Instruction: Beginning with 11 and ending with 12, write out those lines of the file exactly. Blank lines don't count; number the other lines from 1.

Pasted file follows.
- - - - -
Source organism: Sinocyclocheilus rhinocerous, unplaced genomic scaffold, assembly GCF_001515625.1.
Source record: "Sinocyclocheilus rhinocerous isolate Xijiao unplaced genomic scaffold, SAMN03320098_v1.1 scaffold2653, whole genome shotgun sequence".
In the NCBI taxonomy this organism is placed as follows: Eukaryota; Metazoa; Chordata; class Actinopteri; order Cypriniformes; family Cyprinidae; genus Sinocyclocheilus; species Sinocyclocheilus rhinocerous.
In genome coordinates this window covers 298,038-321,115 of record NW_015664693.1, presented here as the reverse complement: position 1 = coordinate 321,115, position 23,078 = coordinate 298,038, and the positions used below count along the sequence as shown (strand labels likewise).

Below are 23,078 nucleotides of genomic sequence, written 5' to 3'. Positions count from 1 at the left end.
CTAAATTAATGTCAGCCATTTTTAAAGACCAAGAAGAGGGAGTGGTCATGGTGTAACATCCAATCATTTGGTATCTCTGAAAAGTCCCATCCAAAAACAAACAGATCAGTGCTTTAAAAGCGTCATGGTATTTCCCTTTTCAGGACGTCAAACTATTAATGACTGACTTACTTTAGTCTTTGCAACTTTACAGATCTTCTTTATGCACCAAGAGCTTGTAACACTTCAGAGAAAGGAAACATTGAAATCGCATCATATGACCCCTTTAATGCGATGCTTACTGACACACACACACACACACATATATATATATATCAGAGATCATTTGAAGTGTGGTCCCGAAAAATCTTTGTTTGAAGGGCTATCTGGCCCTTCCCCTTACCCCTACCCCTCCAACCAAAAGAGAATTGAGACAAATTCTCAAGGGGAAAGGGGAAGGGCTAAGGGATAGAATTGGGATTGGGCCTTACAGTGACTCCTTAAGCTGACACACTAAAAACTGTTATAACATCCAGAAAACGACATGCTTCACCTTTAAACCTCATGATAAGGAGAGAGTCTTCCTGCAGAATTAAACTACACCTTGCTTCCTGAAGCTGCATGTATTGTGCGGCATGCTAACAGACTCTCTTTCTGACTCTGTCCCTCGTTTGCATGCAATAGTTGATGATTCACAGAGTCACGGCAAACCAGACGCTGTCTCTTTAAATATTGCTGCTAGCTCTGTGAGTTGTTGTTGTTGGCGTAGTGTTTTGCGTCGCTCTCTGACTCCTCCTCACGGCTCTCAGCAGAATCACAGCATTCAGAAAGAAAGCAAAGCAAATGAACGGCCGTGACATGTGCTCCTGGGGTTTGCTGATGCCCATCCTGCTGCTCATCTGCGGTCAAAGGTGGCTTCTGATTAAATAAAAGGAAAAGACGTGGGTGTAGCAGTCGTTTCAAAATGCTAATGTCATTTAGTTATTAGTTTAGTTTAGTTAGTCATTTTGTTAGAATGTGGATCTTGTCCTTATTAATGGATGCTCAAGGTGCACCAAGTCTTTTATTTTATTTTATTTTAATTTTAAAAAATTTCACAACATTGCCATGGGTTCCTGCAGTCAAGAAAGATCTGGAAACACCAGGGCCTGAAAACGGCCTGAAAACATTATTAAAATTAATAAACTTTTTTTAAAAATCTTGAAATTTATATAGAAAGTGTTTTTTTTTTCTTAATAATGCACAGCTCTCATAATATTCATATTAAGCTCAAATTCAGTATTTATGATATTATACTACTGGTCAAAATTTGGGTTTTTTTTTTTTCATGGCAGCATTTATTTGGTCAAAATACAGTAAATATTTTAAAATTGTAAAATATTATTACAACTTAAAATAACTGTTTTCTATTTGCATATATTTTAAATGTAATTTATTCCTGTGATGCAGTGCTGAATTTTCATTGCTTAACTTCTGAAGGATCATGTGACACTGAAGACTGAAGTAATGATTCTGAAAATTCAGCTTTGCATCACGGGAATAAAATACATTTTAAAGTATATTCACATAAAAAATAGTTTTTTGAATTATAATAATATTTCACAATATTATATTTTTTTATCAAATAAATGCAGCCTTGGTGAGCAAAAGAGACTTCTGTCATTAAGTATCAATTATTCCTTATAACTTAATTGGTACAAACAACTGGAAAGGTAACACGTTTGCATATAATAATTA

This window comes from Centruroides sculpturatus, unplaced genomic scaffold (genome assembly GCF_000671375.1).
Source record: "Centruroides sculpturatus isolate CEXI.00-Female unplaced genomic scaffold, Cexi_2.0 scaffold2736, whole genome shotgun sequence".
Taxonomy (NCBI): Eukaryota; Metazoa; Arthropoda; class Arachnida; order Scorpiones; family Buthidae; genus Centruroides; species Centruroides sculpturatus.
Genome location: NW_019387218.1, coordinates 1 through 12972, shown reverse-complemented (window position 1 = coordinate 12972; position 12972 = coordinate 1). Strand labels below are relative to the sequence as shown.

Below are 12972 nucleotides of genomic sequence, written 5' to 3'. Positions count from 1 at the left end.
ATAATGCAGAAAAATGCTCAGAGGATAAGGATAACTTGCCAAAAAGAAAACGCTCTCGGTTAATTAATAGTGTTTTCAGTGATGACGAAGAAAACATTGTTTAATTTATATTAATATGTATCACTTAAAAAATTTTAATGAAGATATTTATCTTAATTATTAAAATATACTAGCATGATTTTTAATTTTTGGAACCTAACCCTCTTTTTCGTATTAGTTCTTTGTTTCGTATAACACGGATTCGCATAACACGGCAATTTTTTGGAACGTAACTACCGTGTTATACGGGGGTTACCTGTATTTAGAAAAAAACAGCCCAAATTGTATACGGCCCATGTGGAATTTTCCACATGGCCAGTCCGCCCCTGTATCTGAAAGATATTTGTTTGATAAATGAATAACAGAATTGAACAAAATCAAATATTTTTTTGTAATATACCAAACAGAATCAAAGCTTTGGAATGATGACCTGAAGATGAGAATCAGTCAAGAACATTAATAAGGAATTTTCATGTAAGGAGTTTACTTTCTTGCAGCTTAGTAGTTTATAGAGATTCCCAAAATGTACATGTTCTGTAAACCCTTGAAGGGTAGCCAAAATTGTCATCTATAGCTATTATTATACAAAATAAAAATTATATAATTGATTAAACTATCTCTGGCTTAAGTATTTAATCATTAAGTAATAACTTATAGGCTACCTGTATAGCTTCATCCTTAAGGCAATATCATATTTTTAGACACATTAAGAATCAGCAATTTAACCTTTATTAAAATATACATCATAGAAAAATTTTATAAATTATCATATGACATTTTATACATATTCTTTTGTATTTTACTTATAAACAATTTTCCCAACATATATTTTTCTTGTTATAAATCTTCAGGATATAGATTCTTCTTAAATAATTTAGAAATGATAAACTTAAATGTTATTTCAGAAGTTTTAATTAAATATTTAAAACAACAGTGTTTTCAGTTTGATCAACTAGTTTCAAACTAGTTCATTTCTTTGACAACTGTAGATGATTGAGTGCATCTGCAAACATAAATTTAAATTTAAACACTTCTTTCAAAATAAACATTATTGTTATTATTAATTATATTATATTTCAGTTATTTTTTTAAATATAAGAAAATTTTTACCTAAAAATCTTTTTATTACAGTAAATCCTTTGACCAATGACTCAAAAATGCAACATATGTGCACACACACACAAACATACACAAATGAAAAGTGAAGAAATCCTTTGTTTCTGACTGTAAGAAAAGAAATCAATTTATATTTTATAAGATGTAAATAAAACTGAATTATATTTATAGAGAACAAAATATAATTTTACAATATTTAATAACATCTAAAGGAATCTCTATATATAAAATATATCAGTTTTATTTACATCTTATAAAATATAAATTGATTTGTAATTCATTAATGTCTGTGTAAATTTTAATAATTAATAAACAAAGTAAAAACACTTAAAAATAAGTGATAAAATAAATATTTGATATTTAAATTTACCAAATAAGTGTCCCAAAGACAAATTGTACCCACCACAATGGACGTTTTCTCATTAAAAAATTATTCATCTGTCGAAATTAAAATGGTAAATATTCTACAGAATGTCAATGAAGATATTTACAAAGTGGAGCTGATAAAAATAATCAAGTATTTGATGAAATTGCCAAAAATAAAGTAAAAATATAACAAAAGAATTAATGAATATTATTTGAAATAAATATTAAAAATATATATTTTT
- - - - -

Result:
Below are 12972 nucleotides of genomic sequence, written 5' to 3'. Positions count from 1 at the left end.
ATAATGCAGAAAAATGCTCAGAGGATAAGGATAACTTGCCAAAAAGAAAACGCTCTCGGTTAATTAATAGTGTTTTCAGTGATGACGAAGAAAACATTGTTTAATTTATATTAATATGTATCACTTAAAAAATTTTAATGAAGATATTTATCTTAATTATTAAAATATACTAGCATGATTTTTAATTTTTGGAACCTAACCCTCTTTTTCGTATTAGTTCTTTGTTTCGTATAACACGGATTCGCATAACACGGCAATTTTTTGGAACGTAACTACCGTGTTATACGGGGGTTACCTGTATTTAGAAAAAAACAGCCCAAATTGTATACGGCCCATGTGGAATTTTCCACATGGCCAGTCCGCCCCTGTATCTGAAAGATATTTGTTTGATAAATGAATAACAGAATTGAACAAAATCAAATATTTTTTTGTAATATACCAAACAGAATCAAAGCTTTGGAATGATGACCTGAAGATGAGAATCAGTCAAGAACATTAATAAGGAATTTTCATGTAAGGAGTTTACTTTCTTGCAGCTTAGTAGTTTATAGAGATTCCCAAAATGTACATGTTCTGTAAACCCTTGAAGGGTAGCCAAAATTGTCATCTATAGCTATTATTATACAAAATAAAAATTATATAATTGATTAAACTATCTCTGGCTTAAGTATTTAATCATTAAGTAATAACTTATAGGCTACCTGTATAGCTTCATCCTTAAGGCAATATCATATTTTTAGACACATTAAGAATCAGCAATTTAACCTTTATTAAAATATACATCATAGAAAAATTTTATAAATTATCATATGACATTTTATACATATTCTTTTGTATTTTACTTATAAACAATTTTCCCAACATATATTTTTCTTGTTATAAATCTTCAGGATATAGATTCTTCTTAAATAATTTAGAAATGATAAACTTAAATGTTATTTCAGAAGTTTTAATTAAATATTTAAAACAACAGTGTTTTCAGTTTGATCAACTAGTTTCAAACTAGTTCATTTCTTTGACAACTGTAGATGATTGAGTGCATCTGCAAACATAAATTTAAATTTAAACACTTCTTTCAAAATAAACATTATTGTTATTATTAATTATATTATATTTCAGTTATTTTTTTAAATATAAGAAAATTTTTACCTAAAAATCTTTTTATTACAGTAAATCCTTTGACCAATGACTCAAAAATGCAACATATGTGCACACACACACAAACATACACAAATGAAAAGTGAAGAAATCCTTTGTTTCTGACTGTAAGAAAAGAAATCAATTTATATTTTATAAGATGTAAATAAAACTGAATTATATTTATAGAGAACAAAATATAATTTTACAATATTTAATAACATCTAAAGGAATCTCTATATATAAAATATATCAGTTTTATTTACATCTTATAAAATATAAATTGATTTGTAATTCATTAATGTCTGTGTAAATTTTAATAATTAATAAACAAAGTAAAAACACTTAAAAATAAGTGATAAAATAAATATTTGATATTTAAATTTACCAAATAAGTGTCCCAAAGACAAATTGTACCCACCACAATGGACGTTTTCTCATTAAAAAATTATTCATCTGTCGAAATTAAAATGGTAAATATTCTACAGAATGTCAATGAAGATATTTACAAAGTGGAGCTGATAAAAATAATCAAGTATTTGATGAAATTGCCAAAAATAAAGTAAAAATATAACAAAAGAATTAATGAATATTATTTGAAATAAATATTAAAAATATATATTTTT